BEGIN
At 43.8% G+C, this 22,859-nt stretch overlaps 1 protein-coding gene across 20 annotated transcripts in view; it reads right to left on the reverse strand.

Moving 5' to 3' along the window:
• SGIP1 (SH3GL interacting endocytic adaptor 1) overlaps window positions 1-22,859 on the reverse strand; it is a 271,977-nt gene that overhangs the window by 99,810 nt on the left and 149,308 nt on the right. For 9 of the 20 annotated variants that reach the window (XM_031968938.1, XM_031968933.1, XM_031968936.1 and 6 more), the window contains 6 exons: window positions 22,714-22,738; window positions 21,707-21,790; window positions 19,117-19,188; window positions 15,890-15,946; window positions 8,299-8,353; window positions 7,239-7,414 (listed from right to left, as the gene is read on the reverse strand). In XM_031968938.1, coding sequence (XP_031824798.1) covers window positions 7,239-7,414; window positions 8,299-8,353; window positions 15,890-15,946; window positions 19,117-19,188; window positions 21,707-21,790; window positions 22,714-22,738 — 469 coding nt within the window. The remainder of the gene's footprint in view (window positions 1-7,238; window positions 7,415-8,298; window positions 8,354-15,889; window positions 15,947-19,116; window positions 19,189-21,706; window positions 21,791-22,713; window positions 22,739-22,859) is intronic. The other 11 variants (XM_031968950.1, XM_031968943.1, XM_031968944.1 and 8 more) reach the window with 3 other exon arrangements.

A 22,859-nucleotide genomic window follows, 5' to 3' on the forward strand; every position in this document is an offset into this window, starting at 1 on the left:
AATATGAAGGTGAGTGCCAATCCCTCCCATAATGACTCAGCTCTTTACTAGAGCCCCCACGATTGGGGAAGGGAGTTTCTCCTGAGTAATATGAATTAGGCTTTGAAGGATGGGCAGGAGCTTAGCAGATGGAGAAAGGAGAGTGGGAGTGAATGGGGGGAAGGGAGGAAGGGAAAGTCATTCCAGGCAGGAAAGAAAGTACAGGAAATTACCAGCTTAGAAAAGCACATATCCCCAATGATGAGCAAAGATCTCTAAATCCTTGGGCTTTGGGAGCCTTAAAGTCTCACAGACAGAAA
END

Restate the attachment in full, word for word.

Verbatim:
At 43.8% G+C, this 22,859-nt stretch overlaps 1 protein-coding gene across 20 annotated transcripts in view; it reads right to left on the reverse strand.

Moving 5' to 3' along the window:
• SGIP1 (SH3GL interacting endocytic adaptor 1) overlaps window positions 1-22,859 on the reverse strand; it is a 271,977-nt gene that overhangs the window by 99,810 nt on the left and 149,308 nt on the right. For 9 of the 20 annotated variants that reach the window (XM_031968938.1, XM_031968933.1, XM_031968936.1 and 6 more), the window contains 6 exons: window positions 22,714-22,738; window positions 21,707-21,790; window positions 19,117-19,188; window positions 15,890-15,946; window positions 8,299-8,353; window positions 7,239-7,414 (listed from right to left, as the gene is read on the reverse strand). In XM_031968938.1, coding sequence (XP_031824798.1) covers window positions 7,239-7,414; window positions 8,299-8,353; window positions 15,890-15,946; window positions 19,117-19,188; window positions 21,707-21,790; window positions 22,714-22,738 — 469 coding nt within the window. The remainder of the gene's footprint in view (window positions 1-7,238; window positions 7,415-8,298; window positions 8,354-15,889; window positions 15,947-19,116; window positions 19,189-21,706; window positions 21,791-22,713; window positions 22,739-22,859) is intronic. The other 11 variants (XM_031968950.1, XM_031968943.1, XM_031968944.1 and 8 more) reach the window with 3 other exon arrangements.

A 22,859-nucleotide genomic window follows, 5' to 3' on the forward strand; every position in this document is an offset into this window, starting at 1 on the left:
AATATGAAGGTGAGTGCCAATCCCTCCCATAATGACTCAGCTCTTTACTAGAGCCCCCACGATTGGGGAAGGGAGTTTCTCCTGAGTAATATGAATTAGGCTTTGAAGGATGGGCAGGAGCTTAGCAGATGGAGAAAGGAGAGTGGGAGTGAATGGGGGGAAGGGAGGAAGGGAAAGTCATTCCAGGCAGGAAAGAAAGTACAGGAAATTACCAGCTTAGAAAAGCACATATCCCCAATGATGAGCAAAGATCTCTAAATCCTTGGGCTTTGGGAGCCTTAAAGTCTCACAGACAGAAA